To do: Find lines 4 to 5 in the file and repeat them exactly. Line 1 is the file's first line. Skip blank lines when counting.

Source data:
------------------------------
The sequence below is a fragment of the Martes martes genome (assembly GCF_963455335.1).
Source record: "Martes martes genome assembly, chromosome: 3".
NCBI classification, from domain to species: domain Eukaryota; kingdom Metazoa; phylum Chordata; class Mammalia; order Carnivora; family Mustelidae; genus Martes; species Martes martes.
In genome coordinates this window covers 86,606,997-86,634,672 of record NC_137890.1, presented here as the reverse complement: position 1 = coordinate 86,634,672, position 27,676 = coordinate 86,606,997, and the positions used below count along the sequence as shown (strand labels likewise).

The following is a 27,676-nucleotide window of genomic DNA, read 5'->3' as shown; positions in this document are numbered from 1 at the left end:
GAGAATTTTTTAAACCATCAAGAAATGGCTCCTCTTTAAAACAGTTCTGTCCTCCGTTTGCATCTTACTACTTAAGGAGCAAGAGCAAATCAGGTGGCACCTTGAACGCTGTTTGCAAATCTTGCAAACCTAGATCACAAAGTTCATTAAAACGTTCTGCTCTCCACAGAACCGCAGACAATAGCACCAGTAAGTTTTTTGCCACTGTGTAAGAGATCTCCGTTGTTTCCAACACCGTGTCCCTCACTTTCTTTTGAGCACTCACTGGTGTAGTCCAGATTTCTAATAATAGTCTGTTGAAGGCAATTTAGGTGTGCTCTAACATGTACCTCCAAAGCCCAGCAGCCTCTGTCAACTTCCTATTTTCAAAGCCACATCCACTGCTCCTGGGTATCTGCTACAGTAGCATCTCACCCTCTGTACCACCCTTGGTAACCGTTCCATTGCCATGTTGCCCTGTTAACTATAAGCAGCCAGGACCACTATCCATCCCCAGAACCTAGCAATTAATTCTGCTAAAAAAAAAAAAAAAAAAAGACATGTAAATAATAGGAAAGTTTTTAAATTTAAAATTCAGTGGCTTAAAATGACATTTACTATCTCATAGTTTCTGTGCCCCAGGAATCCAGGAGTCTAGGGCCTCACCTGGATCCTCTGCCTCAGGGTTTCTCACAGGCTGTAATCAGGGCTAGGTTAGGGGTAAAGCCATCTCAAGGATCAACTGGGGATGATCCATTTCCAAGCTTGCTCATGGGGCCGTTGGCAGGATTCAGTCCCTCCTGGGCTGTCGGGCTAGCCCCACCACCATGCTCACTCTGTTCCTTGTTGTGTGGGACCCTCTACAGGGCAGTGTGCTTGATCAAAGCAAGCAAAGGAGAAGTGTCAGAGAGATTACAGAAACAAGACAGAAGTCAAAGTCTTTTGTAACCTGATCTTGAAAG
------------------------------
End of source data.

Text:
In genome coordinates this window covers 86,606,997-86,634,672 of record NC_137890.1, presented here as the reverse complement: position 1 = coordinate 86,634,672, position 27,676 = coordinate 86,606,997, and the positions used below count along the sequence as shown (strand labels likewise).

The following is a 27,676-nucleotide window of genomic DNA, read 5'->3' as shown; positions in this document are numbered from 1 at the left end: